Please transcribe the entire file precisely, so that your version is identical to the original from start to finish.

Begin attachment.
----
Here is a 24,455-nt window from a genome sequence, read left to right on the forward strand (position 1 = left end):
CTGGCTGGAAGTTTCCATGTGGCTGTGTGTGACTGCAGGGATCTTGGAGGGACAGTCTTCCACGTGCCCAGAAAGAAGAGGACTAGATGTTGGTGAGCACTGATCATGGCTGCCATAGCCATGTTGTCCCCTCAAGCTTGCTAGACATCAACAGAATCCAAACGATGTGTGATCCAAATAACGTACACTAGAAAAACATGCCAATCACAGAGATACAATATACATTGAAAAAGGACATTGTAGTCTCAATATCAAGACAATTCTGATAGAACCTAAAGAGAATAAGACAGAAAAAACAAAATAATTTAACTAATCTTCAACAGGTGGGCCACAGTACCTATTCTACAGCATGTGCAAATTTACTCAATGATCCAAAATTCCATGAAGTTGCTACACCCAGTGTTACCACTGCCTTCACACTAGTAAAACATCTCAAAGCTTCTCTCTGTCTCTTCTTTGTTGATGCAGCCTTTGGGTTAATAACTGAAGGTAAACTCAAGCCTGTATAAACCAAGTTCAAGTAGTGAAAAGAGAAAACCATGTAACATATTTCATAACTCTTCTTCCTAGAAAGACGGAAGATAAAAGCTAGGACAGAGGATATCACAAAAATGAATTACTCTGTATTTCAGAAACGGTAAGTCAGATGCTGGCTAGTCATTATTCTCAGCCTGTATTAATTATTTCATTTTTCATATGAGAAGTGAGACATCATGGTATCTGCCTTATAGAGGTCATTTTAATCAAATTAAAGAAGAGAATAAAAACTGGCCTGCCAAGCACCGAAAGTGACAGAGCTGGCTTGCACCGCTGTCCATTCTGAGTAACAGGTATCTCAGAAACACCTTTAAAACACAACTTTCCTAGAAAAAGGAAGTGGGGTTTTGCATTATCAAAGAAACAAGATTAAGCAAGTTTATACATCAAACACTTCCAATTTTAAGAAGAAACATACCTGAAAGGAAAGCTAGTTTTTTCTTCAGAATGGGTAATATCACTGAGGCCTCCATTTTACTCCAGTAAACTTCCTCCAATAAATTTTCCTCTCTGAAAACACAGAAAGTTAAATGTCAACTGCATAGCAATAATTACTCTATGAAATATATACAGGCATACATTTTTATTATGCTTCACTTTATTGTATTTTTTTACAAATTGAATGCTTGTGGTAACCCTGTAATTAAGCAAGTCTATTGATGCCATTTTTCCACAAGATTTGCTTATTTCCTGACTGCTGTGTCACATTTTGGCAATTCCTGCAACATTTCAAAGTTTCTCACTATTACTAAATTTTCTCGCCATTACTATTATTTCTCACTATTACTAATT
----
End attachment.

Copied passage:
Here is a 24,455-nt window from a genome sequence, read left to right on the forward strand (position 1 = left end):
CTGGCTGGAAGTTTCCATGTGGCTGTGTGTGACTGCAGGGATCTTGGAGGGACAGTCTTCCACGTGCCCAGAAAGAAGAGGACTAGATGTTGGTGAGCACTGATCATGGCTGCCATAGCCATGTTGTCCCCTCAAGCTTGCTAGACATCAACAGAATCCAAACGATGTGTGATCCAAATAACGTACACTAGAAAAACATGCCAATCACAGAGATACAATATACATTGAAAAAGGACATTGTAGTCTCAATATCAAGACAATTCTGATAGAACCTAAAGAGAATAAGACAGAAAAAACAAAATAATTTAACTAATCTTCAACAGGTGGGCCACAGTACCTATTCTACAGCATGTGCAAATTTACTCAATGATCCAAAATTCCATGAAGTTGCTACACCCAGTGTTACCACTGCCTTCACACTAGTAAAACATCTCAAAGCTTCTCTCTGTCTCTTCTTTGTTGATGCAGCCTTTGGGTTAATAACTGAAGGTAAACTCAAGCCTGTATAAACCAAGTTCAAGTAGTGAAAAGAGAAAACCATGTAACATATTTCATAACTCTTCTTCCTAGAAAGACGGAAGATAAAAGCTAGGACAGAGGATATCACAAAAATGAATTACTCTGTATTTCAGAAACGGTAAGTCAGATGCTGGCTAGTCATTATTCTCAGCCTGTATTAATTATTTCATTTTTCATATGAGAAGTGAGACATCATGGTATCTGCCTTATAGAGGTCATTTTAATCAAATTAAAGAAGAGAATAAAAACTGGCCTGCCAAGCACCGAAAGTGACAGAGCTGGCTTGCACCGCTGTCCATTCTGAGTAACAGGTATCTCAGAAACACCTTTAAAACACAACTTTCCTAGAAAAAGGAAGTGGGGTTTTGCATTATCAAAGAAACAAGATTAAGCAAGTTTATACATCAAACACTTCCAATTTTAAGAAGAAACATACCTGAAAGGAAAGCTAGTTTTTTCTTCAGAATGGGTAATATCACTGAGGCCTCCATTTTACTCCAGTAAACTTCCTCCAATAAATTTTCCTCTCTGAAAACACAGAAAGTTAAATGTCAACTGCATAGCAATAATTACTCTATGAAATATATACAGGCATACATTTTTATTATGCTTCACTTTATTGTATTTTTTTACAAATTGAATGCTTGTGGTAACCCTGTAATTAAGCAAGTCTATTGATGCCATTTTTCCACAAGATTTGCTTATTTCCTGACTGCTGTGTCACATTTTGGCAATTCCTGCAACATTTCAAAGTTTCTCACTATTACTAAATTTTCTCGCCATTACTATTATTTCTCACTATTACTAATT